Released alongside the new movie, LEGO The Incredibles sees the LEGO action adventure franchise return to a Disney property once more. Out on PS4, Xbox One, PC and Nintendo’s Switch, we tested the PS4 version of Traveler’s Tales latest.
I was a little shocked to learn that it’s already been 14 years since the first Incredibles movie, and to realize it predates many of the recent Marvel/DC superhero antics we’ve seen. We’ve been watching and playing Spiderman and Batman for decades, but The Incredibles really brought the superhero team approach into the family domain with humor and references that adults can appreciate while entertaining the kids at the same time.
LEGO The Incredibles isn’t the first game based on the franchise, but I have to admit I never played the original games that came out back in the PS2/Xbox era – and even had Gamecube releases! I’ve been a fan of the LEGO franchise for a long time though, as they always seem to provide good, solid fun – even if they’re a little lacking in innovation.
The fact that it took this long for an Incredibles entry in the LEGO series has everything to do with the new movie – the game features tons of content from both movies and the TT’s LEGO games generally cover franchises rather than individual movies. Somewhat surprisingly though, the game doesn’t go over the movie content in chronological order. Instead, it starts off with content from the new movie (in an action-packed scene that’s one of the highlights of the game) and then jumps back to the events of the first game. With 14 years between the movies, I suppose it make sense to start with what’s fresh to draw you in and then go back and get a refresher course in how it all started.
The Parr family has always been a great candidate for a LEGO game, when you consider their diverse abilities and the ways they might use them to solve dilemmas either solo or together. To a degree this is exactly what the game delivers (especially in multiplayer coop), though most of the game isn’t especially challenging. LEGO The Incredibles is clearly aimed at a wide age range, wanting to please rather than frustrate younger gamers as well. As such, it’s a lot easier and more streamlined than, for instance, the LEGO Marvel Super Heroes games.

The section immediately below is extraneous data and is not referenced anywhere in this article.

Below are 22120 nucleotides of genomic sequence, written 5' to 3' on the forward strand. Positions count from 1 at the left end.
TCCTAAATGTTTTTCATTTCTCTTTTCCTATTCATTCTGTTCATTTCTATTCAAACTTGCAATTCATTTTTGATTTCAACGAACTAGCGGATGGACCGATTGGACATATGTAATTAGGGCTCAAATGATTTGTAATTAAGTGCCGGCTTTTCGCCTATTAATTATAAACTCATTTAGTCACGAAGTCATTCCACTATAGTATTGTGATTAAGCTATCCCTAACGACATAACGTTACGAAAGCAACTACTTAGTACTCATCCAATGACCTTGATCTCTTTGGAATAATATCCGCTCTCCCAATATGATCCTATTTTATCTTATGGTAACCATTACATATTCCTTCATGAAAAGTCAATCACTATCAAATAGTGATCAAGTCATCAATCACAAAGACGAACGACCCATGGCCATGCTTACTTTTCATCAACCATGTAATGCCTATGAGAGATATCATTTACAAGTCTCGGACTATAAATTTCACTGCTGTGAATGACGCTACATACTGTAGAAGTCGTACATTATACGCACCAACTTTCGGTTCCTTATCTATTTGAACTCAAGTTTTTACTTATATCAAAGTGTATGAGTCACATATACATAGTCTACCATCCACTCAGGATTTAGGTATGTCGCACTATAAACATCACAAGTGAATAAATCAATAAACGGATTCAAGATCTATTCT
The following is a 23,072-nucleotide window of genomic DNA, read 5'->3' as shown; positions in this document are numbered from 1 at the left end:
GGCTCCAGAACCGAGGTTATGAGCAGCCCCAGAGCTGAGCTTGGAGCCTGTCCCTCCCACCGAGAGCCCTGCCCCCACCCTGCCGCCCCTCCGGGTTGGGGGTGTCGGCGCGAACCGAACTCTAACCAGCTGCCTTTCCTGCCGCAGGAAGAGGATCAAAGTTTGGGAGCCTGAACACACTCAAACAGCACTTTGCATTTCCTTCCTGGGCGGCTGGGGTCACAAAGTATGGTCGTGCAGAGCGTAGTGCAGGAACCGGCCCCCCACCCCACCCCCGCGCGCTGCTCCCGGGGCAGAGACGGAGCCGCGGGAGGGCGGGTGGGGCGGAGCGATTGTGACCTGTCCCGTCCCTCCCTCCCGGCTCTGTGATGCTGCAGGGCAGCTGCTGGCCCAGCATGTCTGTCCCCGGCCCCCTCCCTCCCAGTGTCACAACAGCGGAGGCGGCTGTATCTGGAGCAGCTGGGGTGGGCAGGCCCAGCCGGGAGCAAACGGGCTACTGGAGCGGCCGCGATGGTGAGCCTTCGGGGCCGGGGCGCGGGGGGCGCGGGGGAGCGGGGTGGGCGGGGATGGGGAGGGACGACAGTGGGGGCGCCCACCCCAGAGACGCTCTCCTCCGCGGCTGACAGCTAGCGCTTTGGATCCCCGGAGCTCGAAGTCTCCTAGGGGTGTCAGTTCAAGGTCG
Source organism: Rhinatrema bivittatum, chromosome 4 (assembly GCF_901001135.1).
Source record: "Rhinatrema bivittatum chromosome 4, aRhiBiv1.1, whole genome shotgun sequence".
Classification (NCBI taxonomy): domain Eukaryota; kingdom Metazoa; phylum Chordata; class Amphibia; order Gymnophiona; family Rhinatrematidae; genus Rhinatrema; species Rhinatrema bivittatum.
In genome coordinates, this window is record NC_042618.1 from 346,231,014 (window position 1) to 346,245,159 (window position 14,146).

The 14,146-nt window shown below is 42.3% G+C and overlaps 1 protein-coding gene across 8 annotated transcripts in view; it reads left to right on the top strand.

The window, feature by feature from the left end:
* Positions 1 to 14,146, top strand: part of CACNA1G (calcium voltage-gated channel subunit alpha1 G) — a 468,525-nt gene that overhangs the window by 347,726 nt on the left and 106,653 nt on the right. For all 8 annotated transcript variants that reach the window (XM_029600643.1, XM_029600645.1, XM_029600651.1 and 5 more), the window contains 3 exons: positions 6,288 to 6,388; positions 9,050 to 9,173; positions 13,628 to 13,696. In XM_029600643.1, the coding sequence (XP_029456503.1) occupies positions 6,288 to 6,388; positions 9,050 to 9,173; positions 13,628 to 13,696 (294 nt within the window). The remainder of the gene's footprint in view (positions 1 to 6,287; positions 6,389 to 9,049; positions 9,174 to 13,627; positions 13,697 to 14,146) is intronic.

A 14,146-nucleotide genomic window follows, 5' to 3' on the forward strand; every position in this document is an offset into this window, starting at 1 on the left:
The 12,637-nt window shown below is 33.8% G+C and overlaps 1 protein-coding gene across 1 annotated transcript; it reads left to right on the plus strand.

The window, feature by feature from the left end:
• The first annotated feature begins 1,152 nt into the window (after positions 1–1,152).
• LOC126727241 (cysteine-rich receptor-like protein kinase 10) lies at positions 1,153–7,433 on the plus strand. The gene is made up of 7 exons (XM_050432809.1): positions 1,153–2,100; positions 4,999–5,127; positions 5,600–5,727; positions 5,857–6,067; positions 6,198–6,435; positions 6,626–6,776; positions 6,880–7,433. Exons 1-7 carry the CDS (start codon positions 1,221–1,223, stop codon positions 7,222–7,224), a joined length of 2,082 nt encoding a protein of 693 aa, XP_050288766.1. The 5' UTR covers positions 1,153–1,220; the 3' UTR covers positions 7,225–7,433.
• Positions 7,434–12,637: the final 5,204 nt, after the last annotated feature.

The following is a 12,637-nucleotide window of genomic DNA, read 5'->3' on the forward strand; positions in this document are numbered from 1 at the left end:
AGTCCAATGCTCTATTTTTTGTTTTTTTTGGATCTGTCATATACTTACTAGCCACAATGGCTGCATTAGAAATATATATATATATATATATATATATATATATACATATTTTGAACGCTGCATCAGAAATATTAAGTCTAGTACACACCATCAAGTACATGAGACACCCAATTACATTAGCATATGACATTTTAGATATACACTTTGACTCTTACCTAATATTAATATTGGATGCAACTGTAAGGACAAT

Besides story missions, that become unlocked for free play after you complete them, there is also a lot to do in the game’s hub world(s). Gathering (special) bricks can be done both in story levels and in the hub, with some exceptions – like special unlockables that you’ll only encounter in the hub sections. There, you’ll also run into Crimewaves, little side missions that can keep you busy for a while and will also yield rewards like special build sites – some of which are related to other Pixar characters and franchises. These are nice little surprises for the fans, though they’re also a reminder than some Pixar favorites haven’t gotten a game adaptation yet. Can I have LEGO Toy Story next year, please?
Team work is best emphasized in the game when you encounter “family build sites” that require different members of the Parr family to work on them. Switching between characters in single player mode can start to feel time-consuming though, and these are a lot more fun when playing together. In that, the game definitely echoes the “things go better when you do them together” vibe from the movies.
Audiovisually, LEGO The Incredibles looks great – TT has really made a leap forward with The Force Awakens and this game continues that trend. The game could have use more cinematic set pieces like we see in its opening sequence, but perhaps time and budget constraints didn’t help in that regard. In that same way, it’s a shame that the developers didn’t have access to the original voice actors either, which would have added more charm and authenticity to the game as well.
If you’re a The Incredibles fan and enjoy the LEGO games, then you know just what to expect and will definitely have fun with this new game in the series. It definitely doesn’t do exciting new things with the formula and could have been polished a bit more, but it delivers solid fun and it’s the most kid-friendly LEGO game in a while.